Federal Tort Claims Act – Notice of Claim

May 3, 2023



A little-known fact about the United States Government is that it has sovereign immunity for all legal claims raised against it; meaning the Government cannot be sued without its consent. The only time the Government can be sued is when a statute provides a specific action allowing a person to bring suit. In 1946, Congress passed the Federal Tort Claims Act which gave the public the ability to sue the Federal Government for damages resulting from negligent or wrongful acts committed by any government employee. Anyone that has sustained personal injury, property loss, or other damages caused by a federal employee or agency can pursue a claim under the Act – including individuals, businesses, or other government entities.


What Must be Proven to Make a FTCA Claim?


There are four specific elements to every FTCA claim. The individual harmed by a government employee must prove:

1) An employee or agent of the federal government caused the harm;

2) The employee’s acts or omissions were negligent or intentionally wrongful;

3) The employee was acting within the scope of their employment duties when the incident occurred; and

4) The Individual-Plaintiff was hurt as a direct result of the federal employee’s negligence.


Without these four elements, a claim cannot be successfully brought, and won, under the Federal Tort Claims Act.


How do you file a Federal Tort Claim Notice?


For most lawsuits, a private individual can go directly to the court and file a lawsuit against another individual. That is not the case in these FTCA claims. To make a claim under the FTCA against the Federal Government, the first step is to present a written “notice of claim,” otherwise known as an “administrative claim,” to the government agency allegedly responsible for the injury. This administrative claim must be delivered prior to any lawsuit being filed. For example, if you are riding your bicycle down a street and are hit and injured by a United States Postal Worker’s truck, then the first step in suing the government for the postal worker’s negligence would be to send written notice to the United States Postal Service because that is the agency responsible for all postal workers.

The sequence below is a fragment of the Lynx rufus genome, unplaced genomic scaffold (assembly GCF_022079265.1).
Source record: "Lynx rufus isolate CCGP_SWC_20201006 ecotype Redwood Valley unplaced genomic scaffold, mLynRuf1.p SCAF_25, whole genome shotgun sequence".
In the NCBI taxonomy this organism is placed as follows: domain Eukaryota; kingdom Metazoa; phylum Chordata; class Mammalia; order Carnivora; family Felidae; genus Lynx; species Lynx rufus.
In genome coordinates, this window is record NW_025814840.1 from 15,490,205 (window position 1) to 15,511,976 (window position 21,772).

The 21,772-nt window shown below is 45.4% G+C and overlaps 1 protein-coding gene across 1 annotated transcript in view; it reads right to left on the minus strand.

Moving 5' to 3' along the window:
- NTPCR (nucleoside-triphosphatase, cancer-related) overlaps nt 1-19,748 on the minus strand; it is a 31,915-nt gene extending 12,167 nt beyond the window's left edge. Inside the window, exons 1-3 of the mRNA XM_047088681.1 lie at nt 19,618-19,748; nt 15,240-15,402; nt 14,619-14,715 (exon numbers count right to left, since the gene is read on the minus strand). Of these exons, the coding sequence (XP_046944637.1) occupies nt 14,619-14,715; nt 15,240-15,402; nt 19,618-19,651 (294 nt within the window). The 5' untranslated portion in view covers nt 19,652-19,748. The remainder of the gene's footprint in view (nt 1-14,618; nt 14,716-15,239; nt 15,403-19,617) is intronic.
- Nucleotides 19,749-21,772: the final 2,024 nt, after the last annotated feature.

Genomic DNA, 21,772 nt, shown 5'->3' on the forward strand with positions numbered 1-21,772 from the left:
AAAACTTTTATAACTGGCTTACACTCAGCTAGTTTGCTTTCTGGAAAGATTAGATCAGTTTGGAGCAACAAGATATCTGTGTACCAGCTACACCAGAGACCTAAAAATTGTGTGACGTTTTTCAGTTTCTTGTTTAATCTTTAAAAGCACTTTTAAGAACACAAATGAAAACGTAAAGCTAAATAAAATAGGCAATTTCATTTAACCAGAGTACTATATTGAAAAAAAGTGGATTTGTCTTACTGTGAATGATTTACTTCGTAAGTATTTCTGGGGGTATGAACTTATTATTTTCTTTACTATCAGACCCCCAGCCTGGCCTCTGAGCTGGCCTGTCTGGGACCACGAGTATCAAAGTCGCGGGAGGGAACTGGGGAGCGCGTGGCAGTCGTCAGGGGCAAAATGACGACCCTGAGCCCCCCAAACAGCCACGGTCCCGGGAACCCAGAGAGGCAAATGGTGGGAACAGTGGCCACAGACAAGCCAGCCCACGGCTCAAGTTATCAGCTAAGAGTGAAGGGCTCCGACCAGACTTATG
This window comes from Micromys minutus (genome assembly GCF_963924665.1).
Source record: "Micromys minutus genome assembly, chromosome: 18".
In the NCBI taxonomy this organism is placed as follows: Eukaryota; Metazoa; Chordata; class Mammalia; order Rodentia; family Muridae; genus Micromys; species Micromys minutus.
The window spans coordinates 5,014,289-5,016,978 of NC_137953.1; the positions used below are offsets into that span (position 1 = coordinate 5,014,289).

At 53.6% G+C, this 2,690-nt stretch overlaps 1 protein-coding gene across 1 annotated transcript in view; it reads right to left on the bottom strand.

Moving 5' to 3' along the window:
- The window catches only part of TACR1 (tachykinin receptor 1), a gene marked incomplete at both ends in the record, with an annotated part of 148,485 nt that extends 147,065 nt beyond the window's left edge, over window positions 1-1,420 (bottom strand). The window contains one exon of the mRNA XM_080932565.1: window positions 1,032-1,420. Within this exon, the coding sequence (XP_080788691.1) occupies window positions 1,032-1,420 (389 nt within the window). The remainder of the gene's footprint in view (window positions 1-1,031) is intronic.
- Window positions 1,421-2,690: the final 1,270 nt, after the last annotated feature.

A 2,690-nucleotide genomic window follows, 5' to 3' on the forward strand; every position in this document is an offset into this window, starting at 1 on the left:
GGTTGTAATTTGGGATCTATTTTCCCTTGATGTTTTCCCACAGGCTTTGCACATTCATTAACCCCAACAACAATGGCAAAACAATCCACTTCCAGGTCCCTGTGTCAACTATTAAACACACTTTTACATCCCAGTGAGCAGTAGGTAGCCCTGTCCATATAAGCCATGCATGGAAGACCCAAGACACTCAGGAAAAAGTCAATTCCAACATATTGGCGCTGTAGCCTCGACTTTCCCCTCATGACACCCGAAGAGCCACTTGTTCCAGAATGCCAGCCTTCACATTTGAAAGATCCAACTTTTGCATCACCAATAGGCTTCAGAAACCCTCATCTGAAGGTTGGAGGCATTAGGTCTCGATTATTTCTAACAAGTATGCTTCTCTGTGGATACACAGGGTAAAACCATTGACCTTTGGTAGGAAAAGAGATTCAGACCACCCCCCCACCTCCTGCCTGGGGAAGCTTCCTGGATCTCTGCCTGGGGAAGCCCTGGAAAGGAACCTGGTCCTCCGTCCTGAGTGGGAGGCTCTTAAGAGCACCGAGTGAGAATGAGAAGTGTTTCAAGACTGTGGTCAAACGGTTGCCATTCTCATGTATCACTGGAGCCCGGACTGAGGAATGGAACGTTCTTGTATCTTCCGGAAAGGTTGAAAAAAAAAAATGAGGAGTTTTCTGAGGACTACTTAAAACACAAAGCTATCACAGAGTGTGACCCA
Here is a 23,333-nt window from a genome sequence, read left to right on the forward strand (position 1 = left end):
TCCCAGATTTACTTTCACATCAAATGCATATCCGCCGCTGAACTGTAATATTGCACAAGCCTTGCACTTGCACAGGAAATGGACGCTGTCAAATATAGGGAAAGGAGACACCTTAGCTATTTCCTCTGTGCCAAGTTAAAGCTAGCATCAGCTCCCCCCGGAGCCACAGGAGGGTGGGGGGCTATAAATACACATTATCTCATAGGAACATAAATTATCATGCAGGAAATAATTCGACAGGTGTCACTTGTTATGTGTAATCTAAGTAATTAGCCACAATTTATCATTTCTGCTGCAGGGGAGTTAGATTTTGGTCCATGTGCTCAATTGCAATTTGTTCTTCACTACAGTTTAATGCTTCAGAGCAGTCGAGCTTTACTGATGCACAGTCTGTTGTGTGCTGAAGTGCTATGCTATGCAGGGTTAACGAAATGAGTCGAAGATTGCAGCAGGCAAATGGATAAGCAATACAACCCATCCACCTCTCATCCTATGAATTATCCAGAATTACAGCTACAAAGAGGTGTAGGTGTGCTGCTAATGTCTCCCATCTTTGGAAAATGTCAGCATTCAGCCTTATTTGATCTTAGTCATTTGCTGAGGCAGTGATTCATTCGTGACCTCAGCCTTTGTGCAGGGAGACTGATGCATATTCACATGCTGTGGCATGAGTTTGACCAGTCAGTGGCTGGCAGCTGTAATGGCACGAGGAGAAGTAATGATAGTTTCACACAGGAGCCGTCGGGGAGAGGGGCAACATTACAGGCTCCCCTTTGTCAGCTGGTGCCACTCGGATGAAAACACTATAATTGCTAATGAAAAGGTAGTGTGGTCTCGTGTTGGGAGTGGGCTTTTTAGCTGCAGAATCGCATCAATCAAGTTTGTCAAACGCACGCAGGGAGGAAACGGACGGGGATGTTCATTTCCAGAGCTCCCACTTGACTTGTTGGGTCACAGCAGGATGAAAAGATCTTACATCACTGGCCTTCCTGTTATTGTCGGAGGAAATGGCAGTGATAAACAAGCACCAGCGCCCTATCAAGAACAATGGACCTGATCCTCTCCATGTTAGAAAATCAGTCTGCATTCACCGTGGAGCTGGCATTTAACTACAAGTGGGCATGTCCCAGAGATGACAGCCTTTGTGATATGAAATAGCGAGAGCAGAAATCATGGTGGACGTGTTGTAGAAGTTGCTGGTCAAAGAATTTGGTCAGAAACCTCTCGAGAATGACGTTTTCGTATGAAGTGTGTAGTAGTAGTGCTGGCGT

Though not necessarily required, a Standard Form 95 is commonly used for the administrative claim. The information required in a notice includes specific details about the event, the parties involved, and a demand for an amount of monetary compensation. An administrative claim must be filed with the correct agency within 2 years of the incident, or less depending on each state’s statute of limitations. The agency will have 6 months to evaluate the claim and respond.


The Agency’s Response

After evaluating your claim, the federal agency will either accept or deny responsibility. If the agency accepts responsibility for the injuries, they will offer to settle the claim for a specific amount of money. The agency may or may not use the figure provided on the administrative claim. If you are not satisfied with the monetary amount provided, you can file a request to reconsider the amount or file a suit in court.


Filing a Lawsuit after the Notice of Claim

If the agency denies responsibility for the injuries, or offers an unsatisfying settlement offer, you can file a lawsuit in the U.S. District Court. The lawsuit must be filed within 6 months of receiving the agency’s claim response. Typically, the lawsuit must request the same compensation requested on the administrative claim, unless new evidence has surfaced since the original administrative claim was filed. These lawsuits will proceed just like any other lawsuit does.

It is very important to speak with a lawyer to confirm all necessary requirements have been taken care of and the strict deadlines have been adhered to.


How do I know if I have a Federal Tort Claim?

If you, or someone you know, has been injured by a federal employee, please contact Coffman Law Offices. Owner and Founding Partner Brian Coffman has handled numerous Federal Tort claims, and through his experience seeking justice for injury victims, Brian has also come to understand the strategies typically employed by defendants in these types of cases. Click HERE to contact our office for a free consultation.


About Coffman Law Offices, P.C.

Coffman Law is Chicago’s leading personal injury law firm and is committed to providing superb legal representation for people who are suffering from severe personal injuries or are dealing with the loss of a loved one due to negligence or misconduct. Coffman Law is results-driven law firm focused on ensuring that clients receive the compassion, attention, and consideration that they need to seek adequate compensation for injuries or loss. The firm is led by Owner and Founding Partner Brian Coffman, who has dedicated his career to helping accident victims navigate the legal system and obtain compensation for their injuries.